Sun to embed flash storage in nearly all its servers

Sun will release a 32GB flash storage drive this year and make flash storage an option for nearly every server the vendor produces, Sun officials announced Wednesday. While flash storage is far more expensive than disk on a per-gigabyte basis, Sun argues that flash is cheaper for high-performance applications that rely on fast IOPS (I/O Operations Per Second) speeds.
“It consumes one-fifth the power and is a hundred times faster [than rotating disk drives],” John Fowler, the head of Sun’s servers and storage division, said at a press conference in Boston Tuesday. “The fact that it’s not the same dollars per gigabyte is perfectly okay.” Full Story


About Rich
FlexRex began his life as a cartoon character I created a Sun Microsystems. As the world's first "fictional blogger," he appeared in numerous parody films that made fun of the whole work-from-home thing. Somewhere along the line, the Sun IT department adopted FlexRex as their spokesman in a half-dozen security awareness films for employees. So when I left Sun recently, I started FlexRex Communications, a Marketing company in Portland, Oregon.

2 Responses to Sun to embed flash storage in nearly all its servers

  1. The Network World article states: "Fowler said Sun will try to lure customers with low prices, about $1,000 for a 32-gig drive."
    $1,000 for a 32-gig drive isn’t exactly what I’d call a low price. I can buy drives of that size for less right now and the price is particularly high when compare to other forms of solid state storage like USB sticks.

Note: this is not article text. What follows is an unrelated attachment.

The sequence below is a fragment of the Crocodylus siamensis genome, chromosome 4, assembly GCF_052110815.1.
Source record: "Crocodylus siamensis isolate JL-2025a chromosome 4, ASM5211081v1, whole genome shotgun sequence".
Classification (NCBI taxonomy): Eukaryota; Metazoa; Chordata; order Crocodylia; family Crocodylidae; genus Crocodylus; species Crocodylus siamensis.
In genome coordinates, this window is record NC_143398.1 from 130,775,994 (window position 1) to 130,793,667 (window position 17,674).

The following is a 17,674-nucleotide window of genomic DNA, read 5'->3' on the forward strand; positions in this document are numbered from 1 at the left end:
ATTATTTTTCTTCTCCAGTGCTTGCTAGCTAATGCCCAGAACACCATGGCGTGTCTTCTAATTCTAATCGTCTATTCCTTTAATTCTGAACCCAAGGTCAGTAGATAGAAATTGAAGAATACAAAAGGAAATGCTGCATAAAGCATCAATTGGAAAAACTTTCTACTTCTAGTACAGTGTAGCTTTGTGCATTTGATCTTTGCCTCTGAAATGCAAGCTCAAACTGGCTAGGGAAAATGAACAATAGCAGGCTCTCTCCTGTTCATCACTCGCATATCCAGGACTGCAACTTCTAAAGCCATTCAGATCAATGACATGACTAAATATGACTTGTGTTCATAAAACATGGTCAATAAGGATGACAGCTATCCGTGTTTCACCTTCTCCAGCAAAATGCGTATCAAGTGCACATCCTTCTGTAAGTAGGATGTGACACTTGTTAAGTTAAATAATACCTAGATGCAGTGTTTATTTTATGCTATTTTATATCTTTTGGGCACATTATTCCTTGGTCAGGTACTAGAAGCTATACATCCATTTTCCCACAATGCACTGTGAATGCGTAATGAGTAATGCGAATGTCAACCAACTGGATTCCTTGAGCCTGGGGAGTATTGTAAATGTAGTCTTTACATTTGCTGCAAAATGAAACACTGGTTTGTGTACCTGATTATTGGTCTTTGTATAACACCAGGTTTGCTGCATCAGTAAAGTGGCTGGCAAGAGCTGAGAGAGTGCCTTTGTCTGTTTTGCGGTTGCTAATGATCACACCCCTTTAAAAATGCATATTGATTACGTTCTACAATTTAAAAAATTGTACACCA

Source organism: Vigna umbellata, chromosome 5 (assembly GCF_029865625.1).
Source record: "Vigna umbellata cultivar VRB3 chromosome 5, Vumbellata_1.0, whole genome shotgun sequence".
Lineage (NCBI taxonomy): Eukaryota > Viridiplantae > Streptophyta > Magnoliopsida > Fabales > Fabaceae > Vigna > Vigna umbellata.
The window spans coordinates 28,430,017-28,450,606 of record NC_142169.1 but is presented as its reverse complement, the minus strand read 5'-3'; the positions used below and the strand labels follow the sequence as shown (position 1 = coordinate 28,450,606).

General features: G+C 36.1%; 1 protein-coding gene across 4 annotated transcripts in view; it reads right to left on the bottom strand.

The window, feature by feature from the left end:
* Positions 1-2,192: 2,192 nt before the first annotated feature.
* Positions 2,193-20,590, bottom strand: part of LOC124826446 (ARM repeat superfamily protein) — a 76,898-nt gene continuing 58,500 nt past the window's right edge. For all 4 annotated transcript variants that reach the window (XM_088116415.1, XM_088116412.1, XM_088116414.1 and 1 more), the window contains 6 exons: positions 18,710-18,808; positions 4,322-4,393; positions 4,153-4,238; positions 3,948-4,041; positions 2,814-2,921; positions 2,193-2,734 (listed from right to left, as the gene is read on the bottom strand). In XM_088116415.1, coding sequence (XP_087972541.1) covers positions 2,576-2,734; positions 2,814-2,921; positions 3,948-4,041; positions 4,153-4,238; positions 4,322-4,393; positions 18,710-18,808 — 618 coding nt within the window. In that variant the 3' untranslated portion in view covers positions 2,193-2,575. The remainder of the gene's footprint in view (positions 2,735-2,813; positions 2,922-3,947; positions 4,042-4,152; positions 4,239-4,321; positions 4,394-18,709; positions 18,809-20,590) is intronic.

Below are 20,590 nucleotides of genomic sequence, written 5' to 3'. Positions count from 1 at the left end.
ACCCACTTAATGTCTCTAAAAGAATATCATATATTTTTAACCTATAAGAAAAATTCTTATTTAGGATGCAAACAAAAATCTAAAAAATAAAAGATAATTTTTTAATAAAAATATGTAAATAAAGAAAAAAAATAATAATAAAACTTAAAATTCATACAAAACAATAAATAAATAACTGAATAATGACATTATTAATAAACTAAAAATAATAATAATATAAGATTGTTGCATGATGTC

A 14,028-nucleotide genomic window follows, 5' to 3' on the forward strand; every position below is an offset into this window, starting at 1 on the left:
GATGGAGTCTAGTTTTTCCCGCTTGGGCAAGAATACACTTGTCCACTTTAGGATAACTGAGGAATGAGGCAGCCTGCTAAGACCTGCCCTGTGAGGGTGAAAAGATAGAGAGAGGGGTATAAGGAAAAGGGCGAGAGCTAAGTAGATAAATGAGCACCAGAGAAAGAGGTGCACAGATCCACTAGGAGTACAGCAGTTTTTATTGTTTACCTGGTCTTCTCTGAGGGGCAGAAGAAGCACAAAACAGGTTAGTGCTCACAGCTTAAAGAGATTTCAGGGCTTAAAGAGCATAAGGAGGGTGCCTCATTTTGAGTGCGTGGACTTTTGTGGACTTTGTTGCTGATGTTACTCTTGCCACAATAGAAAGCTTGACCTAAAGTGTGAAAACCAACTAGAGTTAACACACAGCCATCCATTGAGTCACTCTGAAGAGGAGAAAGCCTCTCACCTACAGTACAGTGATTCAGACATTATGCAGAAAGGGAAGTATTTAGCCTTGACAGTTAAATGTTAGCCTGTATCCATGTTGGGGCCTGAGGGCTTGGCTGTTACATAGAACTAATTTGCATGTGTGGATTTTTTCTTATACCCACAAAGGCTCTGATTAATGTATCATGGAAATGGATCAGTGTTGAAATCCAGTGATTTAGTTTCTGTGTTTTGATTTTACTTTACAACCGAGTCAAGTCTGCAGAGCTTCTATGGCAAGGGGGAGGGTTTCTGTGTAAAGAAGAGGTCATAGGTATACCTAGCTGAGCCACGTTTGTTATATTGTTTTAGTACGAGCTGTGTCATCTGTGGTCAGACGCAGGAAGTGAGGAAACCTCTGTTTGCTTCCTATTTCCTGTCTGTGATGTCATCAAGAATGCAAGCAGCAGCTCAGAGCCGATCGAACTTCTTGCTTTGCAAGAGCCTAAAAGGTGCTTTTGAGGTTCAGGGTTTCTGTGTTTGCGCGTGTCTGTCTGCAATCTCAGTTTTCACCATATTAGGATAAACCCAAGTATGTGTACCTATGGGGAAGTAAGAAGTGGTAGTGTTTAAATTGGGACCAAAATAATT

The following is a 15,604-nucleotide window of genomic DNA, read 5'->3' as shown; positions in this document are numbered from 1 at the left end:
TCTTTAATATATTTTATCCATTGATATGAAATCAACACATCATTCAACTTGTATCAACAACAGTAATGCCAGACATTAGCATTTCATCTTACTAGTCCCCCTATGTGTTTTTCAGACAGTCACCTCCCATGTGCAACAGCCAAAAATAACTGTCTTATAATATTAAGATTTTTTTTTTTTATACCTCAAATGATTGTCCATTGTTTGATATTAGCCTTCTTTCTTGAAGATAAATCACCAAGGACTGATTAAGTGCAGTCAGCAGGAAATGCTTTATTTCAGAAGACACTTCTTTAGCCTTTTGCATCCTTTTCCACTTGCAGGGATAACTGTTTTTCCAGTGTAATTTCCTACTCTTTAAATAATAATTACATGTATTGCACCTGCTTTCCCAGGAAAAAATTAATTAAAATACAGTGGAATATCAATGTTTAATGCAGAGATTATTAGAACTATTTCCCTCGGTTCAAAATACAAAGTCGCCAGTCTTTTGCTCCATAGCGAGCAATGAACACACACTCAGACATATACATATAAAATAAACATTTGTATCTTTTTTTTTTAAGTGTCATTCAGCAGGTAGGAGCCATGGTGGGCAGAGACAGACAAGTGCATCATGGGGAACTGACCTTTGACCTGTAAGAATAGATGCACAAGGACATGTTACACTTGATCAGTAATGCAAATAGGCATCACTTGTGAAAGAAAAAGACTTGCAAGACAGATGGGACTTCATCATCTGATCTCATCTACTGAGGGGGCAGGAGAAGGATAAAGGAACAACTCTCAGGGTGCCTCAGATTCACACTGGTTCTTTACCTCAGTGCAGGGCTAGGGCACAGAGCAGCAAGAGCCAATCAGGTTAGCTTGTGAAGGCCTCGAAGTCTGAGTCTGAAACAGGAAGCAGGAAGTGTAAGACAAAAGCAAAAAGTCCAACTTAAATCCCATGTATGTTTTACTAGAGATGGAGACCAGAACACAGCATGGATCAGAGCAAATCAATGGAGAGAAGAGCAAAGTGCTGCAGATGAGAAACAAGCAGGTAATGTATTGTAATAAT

2. John Fowler says:

    List price of $30/GB is not inexpensive for disk storage. But, compared to a high performance 15K enterprise drive it can do 32,000 IO operations per second compared to 320 for the 15K drive. In addition, it will transfer data with at least 2X bandwidth, at a fraction of the latency, and 1/5th of the power. So the fact that it’s more expensive on a per GB basis is not an issue — it has tremendous performance value.
    It is our strategy to seamlessly integrate these fast drives into the drive heirarchy as a cache, so you can get the performance of flash but take advantage of cheap storage.
    As an example, we tested ZFS on a X4450 with 7 10K RPM drives running applications against the same X4450 with 2 SSDs and 5 400GB 4,200 RPM SATA drives. This was intentionally done as a configuration as the list price comparison was almost exactly equal even though the second configuration had more storage. The results were that the second system had 3X applications performance and a huge drop in power use.
    Same money, more disk, huge performance boost, less power.
    Don’t think of this as one for one replacement for disk. It can be used for this, but what we see is the enormous acceleration when used in conjunction with regular disks.
    btw, we will be using this with Lustre to accelerate both the meta data server and read/write cache for parallel file systems for HPC.

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